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GDPR – Comms disaster of the decade?

Opt-in or opt-out, despite the deadline now having passed for businesses to clean up their processes with regard to storing and using personal data, plenty of firms still don’t seem to know what the changes are all about. An embarrassing failure for the UK’s Information Commissioner’s Office, tasked with ensuring Britain was up to speed.

Understatement of the century, the way in which the details have been explained and new regulations laid out has been nothing short of disgraceful. Not least as this left a void which has been filled by millions of self-declared experts peddling misinformation about what GDPR really means for everyone.

Few can deny that the General Data Protection Regulation (GDPR)  rolled out by the European Union is a good idea in principle. The public deserves to have more control over who has access to private information, and how that information is accessed. We all deserve more peace of mind.

From the perspective of a company, GDPR offers an opportunity for a hard reboot. Implementing the requirements may have required planning, preparation and time most of us didn’t have to spare. But then having a database of contacts who actually want to hear about your latest offers, deals and in-house news should prove beneficial in the long run. Wheat separated from chaff, so to speak, potentially increasing engagement and conversion levels.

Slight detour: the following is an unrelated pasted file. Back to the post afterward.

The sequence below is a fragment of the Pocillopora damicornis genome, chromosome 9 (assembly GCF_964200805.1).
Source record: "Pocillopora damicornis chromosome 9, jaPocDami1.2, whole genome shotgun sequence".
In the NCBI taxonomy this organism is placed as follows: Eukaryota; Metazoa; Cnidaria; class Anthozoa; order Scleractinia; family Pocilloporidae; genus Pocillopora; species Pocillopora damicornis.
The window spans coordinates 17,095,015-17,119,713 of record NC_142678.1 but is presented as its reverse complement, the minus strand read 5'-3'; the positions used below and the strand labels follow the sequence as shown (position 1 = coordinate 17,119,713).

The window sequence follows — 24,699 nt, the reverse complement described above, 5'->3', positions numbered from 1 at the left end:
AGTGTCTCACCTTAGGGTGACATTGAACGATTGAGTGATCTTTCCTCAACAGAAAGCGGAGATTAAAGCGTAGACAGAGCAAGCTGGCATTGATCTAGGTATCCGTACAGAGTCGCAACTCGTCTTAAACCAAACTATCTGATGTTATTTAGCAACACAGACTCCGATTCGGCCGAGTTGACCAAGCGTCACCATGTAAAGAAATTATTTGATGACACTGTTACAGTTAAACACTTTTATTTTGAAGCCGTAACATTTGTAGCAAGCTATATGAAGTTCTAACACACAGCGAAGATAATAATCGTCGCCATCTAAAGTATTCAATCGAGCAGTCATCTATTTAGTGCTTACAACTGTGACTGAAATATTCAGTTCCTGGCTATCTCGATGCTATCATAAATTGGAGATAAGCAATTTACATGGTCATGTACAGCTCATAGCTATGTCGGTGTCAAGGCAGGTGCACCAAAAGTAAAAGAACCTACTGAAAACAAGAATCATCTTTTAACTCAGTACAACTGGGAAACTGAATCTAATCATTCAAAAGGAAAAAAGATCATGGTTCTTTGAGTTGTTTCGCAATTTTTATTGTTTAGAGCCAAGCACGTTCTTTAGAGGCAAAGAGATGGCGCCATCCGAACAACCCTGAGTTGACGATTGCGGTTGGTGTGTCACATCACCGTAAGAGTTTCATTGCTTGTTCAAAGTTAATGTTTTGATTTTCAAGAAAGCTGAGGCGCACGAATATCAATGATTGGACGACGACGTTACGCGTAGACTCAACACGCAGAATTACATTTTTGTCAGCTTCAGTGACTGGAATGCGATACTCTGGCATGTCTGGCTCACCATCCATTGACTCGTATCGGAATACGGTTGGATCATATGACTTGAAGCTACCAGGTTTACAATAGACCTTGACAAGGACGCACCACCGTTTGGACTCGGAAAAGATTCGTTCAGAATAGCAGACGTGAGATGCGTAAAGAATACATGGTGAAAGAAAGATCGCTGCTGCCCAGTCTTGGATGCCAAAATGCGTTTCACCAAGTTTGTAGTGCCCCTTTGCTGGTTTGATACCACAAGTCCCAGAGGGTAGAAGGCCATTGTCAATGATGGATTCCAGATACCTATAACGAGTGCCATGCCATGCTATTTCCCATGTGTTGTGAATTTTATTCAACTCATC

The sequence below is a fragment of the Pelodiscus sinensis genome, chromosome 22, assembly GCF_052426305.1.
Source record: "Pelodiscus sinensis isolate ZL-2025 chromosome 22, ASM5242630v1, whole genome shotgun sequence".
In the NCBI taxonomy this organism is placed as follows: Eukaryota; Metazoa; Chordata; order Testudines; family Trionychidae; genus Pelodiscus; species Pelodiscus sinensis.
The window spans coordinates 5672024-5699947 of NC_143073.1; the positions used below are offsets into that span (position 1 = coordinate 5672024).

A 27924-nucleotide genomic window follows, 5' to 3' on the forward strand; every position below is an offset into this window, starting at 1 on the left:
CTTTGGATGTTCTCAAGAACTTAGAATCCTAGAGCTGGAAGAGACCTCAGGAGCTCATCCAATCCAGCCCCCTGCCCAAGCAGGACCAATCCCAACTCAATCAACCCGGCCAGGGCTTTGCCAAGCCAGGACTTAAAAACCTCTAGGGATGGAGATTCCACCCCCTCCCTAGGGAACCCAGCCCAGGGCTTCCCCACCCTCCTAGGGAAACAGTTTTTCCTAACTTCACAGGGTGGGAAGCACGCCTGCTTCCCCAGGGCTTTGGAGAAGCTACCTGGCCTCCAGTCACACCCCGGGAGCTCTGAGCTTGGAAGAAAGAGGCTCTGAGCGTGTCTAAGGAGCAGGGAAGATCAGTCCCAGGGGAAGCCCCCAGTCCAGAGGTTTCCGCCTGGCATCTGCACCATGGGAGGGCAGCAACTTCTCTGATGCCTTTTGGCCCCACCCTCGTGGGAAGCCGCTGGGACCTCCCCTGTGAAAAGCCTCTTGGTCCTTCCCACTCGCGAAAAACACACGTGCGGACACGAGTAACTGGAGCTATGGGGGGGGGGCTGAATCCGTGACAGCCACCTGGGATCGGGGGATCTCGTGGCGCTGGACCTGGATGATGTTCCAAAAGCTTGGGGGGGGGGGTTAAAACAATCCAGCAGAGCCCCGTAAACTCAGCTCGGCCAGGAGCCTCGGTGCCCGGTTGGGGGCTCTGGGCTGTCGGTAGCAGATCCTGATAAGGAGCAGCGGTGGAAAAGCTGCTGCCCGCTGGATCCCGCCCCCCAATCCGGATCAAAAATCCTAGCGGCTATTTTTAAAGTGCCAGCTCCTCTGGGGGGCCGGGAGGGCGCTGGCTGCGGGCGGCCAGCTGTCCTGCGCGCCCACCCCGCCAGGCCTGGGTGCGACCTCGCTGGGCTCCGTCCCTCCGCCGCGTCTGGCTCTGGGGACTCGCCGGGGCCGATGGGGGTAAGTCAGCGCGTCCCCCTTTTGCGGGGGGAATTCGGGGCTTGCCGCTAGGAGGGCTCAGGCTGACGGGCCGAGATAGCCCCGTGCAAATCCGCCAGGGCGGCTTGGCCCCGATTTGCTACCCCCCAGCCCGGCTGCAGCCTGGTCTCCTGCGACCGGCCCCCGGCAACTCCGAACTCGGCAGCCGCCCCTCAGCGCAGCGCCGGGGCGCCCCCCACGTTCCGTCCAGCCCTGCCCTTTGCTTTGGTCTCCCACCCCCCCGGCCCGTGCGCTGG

The reality of the situation has been anything but a smooth transition, though. Confused SMEs, businesses needlessly deleting 1000s of email addresses, and every inbox in the UK getting clogged up with emails asking recipients to ‘keep in touch’. Of those emails around 50% sent my way were looking for a response to confirm I wanted to continue receiving updates. That the remainder stated that no response was needed if I was happy to stay in the mailing list smacks of inconsistency.

The fact those supposedly in charge of helping us become compliant are supposedly media and digital specialists— the aforementioned ICO– raises serious questions about their suitability for the role. They categorically failed to hold up their side of the bargain, so can we rely on them to be proficient and efficient in other areas of information and comms?

Next month the European Parliament will vote on new reforms to the bloc’s copyright laws, which may result in increased censorship, mandatory filtering and so-called ‘link taxes’. My only hope is that if the amendments are passed we have more clarity in the run up to fresh regulations being introduced to safeguard against a repeat of the GDPR catastrophe, which has been actioned in a way that makes Westminster debates look calm and collected.

They need to do better, so you can do better, but sadly I’m not convinced they will.

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